The twin BeiDou-3 navigation satellites on a Long March-3B carrier rocket at the Xichang Satellite Launch Center (Photo: CGTN)
China successfully sent another two satellites into space via the Long March-3B carrier rocket from the Xichang Satellite Launch Center, in southwest China's Sichuan Province, at 7:52 a.m. BJT Saturday, breaking the record for most satellite launches in one place within one year, people in the center told CGTN.
The twin satellites from the Beidou-3 family are the 35th and 36th of the BeiDou satellite navigation (BDS) system and the 283rd mission of the Long March rocket series.
More than three hours after launch, the pair successfully entered their designated orbit, ready to join the network that includes the ten BeiDou-3 satellites which are already in orbit.
Why has this year been so intensive?
One of the system designers told CGTN that the BDS network is being set up to provide navigation and positioning services to countries along the Belt and Road by the end of 2018 and serve the whole world in 2020.
With more satellites in orbit, BDS will outperform other systems by giving users positions with millimeter-level accuracy in an even faster time than before.
The BDS navigation system is able to provide positioning in all weather conditions 24 hours a day, and the navigation and timing services can be widely applied to industries including transportation and telecommunication, marine fishing, weather forecasting, rescuing, as well as for commercial use.
Its compatibility with other navigation satellite systems like GPS will allow global users to enjoy a much more reliable navigation service.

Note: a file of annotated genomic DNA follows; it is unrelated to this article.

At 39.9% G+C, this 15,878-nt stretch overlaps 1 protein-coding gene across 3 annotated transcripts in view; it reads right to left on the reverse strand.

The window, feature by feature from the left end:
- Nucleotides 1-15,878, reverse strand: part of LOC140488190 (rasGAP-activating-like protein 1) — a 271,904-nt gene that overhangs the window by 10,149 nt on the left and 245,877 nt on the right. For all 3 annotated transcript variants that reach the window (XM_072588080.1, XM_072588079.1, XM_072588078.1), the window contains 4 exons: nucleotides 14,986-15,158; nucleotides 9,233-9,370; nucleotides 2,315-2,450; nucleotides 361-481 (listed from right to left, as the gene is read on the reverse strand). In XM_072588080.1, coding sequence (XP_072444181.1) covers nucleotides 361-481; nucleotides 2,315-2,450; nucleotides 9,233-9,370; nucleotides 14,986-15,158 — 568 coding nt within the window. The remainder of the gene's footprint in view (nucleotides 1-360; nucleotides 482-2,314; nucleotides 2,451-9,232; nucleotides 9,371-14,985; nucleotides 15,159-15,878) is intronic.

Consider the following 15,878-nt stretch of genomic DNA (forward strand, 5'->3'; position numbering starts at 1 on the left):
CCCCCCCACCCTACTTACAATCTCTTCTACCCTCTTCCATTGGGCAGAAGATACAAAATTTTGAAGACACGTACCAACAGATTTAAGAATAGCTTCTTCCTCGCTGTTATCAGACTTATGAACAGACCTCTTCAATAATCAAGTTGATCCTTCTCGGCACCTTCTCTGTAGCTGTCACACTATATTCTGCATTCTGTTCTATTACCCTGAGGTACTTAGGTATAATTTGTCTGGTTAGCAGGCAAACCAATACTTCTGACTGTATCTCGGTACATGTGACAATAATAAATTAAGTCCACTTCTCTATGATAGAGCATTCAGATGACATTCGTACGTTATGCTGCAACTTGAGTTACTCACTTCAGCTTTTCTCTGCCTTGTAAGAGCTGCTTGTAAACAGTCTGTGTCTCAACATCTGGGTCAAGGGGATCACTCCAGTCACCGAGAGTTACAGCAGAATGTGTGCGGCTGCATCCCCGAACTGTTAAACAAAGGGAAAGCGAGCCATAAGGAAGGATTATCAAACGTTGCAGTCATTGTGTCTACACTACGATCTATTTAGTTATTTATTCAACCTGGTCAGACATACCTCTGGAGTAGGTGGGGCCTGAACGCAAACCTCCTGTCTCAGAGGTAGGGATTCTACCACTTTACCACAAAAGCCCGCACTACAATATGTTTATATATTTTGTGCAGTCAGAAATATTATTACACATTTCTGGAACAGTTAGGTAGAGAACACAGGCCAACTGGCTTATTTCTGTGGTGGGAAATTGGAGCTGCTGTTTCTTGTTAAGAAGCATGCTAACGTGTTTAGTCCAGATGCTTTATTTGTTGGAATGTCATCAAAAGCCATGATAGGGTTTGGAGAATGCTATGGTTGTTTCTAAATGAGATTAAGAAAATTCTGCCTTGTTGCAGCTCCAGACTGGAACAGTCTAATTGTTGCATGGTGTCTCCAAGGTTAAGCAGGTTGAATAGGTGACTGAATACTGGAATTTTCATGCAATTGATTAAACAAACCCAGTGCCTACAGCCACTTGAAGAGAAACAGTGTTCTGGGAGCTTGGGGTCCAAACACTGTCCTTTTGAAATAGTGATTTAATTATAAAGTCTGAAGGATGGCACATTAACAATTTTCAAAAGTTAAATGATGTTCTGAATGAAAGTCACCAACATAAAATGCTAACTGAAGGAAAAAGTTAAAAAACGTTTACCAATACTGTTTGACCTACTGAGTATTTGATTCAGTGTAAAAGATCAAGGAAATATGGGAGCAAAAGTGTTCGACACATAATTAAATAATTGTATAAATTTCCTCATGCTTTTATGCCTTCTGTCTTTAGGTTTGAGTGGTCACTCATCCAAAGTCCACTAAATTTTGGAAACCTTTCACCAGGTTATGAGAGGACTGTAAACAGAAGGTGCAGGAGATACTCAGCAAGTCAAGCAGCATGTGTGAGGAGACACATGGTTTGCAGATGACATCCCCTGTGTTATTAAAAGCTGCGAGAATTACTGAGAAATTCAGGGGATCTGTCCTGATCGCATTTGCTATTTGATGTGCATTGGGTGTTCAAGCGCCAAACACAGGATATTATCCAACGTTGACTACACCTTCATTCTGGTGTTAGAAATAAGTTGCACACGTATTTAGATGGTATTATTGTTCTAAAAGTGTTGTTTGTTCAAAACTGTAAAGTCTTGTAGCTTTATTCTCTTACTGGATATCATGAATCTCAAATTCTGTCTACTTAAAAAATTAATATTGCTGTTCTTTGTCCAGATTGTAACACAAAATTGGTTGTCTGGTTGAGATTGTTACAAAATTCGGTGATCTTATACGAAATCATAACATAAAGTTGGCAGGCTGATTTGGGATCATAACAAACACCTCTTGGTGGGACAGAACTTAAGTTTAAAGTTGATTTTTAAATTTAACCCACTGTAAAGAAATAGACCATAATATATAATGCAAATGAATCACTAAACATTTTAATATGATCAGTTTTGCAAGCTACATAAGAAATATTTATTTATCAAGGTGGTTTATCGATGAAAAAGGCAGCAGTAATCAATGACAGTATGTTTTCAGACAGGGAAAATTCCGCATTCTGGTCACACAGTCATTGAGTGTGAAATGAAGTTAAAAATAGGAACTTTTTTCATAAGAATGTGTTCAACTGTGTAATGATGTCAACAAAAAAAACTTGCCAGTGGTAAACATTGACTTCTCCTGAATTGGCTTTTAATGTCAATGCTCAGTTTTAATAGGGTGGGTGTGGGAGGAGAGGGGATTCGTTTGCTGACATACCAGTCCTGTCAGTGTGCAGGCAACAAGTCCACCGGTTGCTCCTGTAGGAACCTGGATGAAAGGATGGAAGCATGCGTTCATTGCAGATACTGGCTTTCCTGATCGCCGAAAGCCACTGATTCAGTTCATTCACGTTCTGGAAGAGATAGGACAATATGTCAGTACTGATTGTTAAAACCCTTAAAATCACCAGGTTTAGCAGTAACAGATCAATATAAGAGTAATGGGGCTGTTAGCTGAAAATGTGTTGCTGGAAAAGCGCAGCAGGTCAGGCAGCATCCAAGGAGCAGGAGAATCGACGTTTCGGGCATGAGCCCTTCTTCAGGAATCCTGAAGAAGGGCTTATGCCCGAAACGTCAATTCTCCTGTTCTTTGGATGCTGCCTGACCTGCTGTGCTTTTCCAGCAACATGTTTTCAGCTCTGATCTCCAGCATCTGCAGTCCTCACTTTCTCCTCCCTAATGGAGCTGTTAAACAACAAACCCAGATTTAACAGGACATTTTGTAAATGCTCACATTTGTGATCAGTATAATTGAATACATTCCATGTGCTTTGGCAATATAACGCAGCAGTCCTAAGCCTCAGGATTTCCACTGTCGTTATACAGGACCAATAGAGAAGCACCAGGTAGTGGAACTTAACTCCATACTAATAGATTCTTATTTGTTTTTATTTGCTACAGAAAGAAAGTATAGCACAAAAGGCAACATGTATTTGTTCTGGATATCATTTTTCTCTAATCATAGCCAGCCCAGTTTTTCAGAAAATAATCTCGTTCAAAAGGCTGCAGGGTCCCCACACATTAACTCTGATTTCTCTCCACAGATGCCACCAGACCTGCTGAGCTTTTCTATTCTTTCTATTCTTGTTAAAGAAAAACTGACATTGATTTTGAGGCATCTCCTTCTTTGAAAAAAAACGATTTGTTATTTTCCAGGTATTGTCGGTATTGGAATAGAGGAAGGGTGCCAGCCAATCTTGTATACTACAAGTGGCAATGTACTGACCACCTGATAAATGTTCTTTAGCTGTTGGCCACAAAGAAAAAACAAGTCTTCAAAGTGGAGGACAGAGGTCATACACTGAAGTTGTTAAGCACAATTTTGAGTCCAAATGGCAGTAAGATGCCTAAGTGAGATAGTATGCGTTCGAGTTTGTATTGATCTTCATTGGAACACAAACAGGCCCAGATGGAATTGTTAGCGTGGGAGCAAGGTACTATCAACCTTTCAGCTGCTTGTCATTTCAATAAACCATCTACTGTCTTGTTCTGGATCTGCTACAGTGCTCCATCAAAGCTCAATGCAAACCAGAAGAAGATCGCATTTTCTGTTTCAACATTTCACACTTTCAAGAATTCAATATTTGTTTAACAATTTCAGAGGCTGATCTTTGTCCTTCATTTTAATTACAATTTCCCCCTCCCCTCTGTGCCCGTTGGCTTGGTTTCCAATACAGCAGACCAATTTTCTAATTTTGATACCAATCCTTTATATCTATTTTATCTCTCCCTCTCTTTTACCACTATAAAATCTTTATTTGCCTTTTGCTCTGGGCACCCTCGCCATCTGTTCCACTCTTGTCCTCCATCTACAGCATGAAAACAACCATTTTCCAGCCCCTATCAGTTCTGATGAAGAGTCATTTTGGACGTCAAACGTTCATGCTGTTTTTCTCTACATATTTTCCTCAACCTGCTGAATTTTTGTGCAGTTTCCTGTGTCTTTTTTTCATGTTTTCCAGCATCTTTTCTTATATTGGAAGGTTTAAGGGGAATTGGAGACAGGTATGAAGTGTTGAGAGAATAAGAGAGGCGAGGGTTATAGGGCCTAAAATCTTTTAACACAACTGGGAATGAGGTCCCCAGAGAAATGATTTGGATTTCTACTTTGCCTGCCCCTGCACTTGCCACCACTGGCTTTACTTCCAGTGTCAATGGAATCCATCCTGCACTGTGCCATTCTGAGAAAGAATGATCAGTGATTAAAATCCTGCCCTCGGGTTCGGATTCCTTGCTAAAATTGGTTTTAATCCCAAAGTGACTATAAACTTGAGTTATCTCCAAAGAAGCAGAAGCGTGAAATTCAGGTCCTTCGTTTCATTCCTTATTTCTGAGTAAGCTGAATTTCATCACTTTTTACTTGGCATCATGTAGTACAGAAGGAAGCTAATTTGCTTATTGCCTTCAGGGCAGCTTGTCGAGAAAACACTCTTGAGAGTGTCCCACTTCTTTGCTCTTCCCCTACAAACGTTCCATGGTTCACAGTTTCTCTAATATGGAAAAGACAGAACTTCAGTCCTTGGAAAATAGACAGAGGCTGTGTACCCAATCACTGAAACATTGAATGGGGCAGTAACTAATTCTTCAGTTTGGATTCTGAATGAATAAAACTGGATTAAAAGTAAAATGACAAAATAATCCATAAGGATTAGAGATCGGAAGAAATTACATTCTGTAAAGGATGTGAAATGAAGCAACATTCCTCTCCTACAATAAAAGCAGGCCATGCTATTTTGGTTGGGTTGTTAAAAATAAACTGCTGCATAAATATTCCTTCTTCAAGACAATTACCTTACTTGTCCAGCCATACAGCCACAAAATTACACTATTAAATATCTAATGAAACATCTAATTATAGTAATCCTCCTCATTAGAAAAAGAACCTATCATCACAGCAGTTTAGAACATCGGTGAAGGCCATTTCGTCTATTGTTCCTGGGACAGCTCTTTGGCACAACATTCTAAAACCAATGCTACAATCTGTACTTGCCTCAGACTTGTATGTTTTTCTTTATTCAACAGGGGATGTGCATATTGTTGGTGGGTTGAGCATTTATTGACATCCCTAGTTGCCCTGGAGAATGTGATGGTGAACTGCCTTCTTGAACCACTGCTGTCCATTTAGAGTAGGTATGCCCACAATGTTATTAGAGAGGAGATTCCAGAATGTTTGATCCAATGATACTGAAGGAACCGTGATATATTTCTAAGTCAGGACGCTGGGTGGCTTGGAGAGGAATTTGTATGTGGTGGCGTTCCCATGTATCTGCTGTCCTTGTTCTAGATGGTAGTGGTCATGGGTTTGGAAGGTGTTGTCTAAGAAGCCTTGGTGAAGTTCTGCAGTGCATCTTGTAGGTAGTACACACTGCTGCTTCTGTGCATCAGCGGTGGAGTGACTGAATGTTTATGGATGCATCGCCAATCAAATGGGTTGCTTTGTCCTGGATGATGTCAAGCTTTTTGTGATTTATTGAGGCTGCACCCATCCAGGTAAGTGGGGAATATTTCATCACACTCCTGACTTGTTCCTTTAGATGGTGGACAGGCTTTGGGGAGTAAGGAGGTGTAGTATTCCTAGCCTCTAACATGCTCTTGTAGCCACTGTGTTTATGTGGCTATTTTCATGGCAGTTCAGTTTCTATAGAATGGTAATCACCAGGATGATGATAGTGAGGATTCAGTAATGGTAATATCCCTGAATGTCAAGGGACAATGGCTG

"Imagine with two systems and dozens of satellites in orbit measuring the distance simultaneously, the accuracy of the position will no doubt be improved," people in the launch center told CGTN.
What's new this time?
The twin satellites are the first to carry laser intersatellite link terminals that have been designed to create a highway for transmitting information between satellites on a global scale, according to Li Gutong, the chief commander of the Beidou navigation satellite system from the Chinese Academy of Sciences.
"Previously the transmission rate could only reach 100KB, enough for a short text, but now the technology is able to achieve a 1G transmission at a much faster speed," he said.
We know that BDS makes China the third country in the world, after the US and Russia, to have its own navigation system. The EU is also catching up by working on its own Galileo network.
But what makes BDS unique is the text-messaging function, a service that has been widely applied on fishing boats, which allows users to send distress signals and get in contact with people if they get lost in the ocean.
In the past five years, the system has been a life-saver for more than 10,000 fishermen. More than 40,000 fishing vessels and around 4.8 million commercial vehicles in China have been equipped with Beidou, said Beidou spokesperson Ran Chengqi.